Bread ovens
The baking industry has bridged a technological tower of Babel over the past decade.

Not long ago, baking equipment from around the world spoke dozens of different languages and rarely relayed relevant information. Communication among a German-manufactured oven with a U.S.-made divider, a French-designed mixer and a Japanese-built packaging system often got lost in translation as equipment manufacturers in each country relied on regional electronic controls and customized data management systems.

For veteran bakery engineers such as Jim Kline, founder and president of The EnSol Group, it’s amazing how the industry has bridged a technological tower of Babel over the past decade. With the help of worldwide advances and standardization of software platforms, most equipment today speaks a common language that all systems understand.

“Before, if you bought a proofer and integrated it with the oven, you were almost reinventing the wheel a little bit,” noted Mr. Kline, a contributing editor for Baking & Snack magazine. “Today, that integration is so commonplace that it’s almost built in. The integration of equipment is certainly easier than it has been in the past. You’re finding the control integration is less costly than it was five years ago. It’s a no-brainer for integrators to connect with one another.”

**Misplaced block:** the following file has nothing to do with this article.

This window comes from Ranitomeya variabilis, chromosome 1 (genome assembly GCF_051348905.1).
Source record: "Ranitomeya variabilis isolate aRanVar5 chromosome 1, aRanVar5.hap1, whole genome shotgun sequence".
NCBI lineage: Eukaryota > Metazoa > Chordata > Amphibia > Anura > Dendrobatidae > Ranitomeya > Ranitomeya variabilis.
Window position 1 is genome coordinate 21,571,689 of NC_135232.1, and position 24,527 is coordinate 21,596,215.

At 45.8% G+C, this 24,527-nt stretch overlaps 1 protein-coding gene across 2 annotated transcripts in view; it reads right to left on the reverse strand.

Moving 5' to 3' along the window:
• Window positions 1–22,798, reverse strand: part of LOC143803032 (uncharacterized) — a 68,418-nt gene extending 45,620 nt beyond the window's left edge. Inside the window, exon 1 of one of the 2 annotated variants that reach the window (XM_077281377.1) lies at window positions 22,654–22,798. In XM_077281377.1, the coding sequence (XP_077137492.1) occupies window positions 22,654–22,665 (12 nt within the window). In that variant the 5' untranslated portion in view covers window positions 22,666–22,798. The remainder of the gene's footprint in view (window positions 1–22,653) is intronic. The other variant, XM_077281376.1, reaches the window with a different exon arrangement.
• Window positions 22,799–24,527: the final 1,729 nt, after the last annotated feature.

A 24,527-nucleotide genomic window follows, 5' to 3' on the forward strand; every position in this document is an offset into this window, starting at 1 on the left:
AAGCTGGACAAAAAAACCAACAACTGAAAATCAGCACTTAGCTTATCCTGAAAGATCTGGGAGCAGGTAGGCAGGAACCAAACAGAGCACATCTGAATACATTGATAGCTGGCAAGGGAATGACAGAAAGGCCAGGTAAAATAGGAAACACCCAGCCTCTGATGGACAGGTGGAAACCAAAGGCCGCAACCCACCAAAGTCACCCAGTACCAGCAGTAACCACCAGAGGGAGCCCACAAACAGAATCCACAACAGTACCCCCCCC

In addition to the universal adaptation of information technology, international expansion of multinational baking and snack companies — and their vendors — has played a role. To serve global producers such as Mondelez International, Grupo Bimbo of Mexico City or Yamazaki Baking, suppliers are expanding their presence beyond their borders.

That’s why Mr. Kline and so many others will be exhibiting at iba, this year’s largest bakery trade show that runs Sept. 15-20 in Munich, Germany.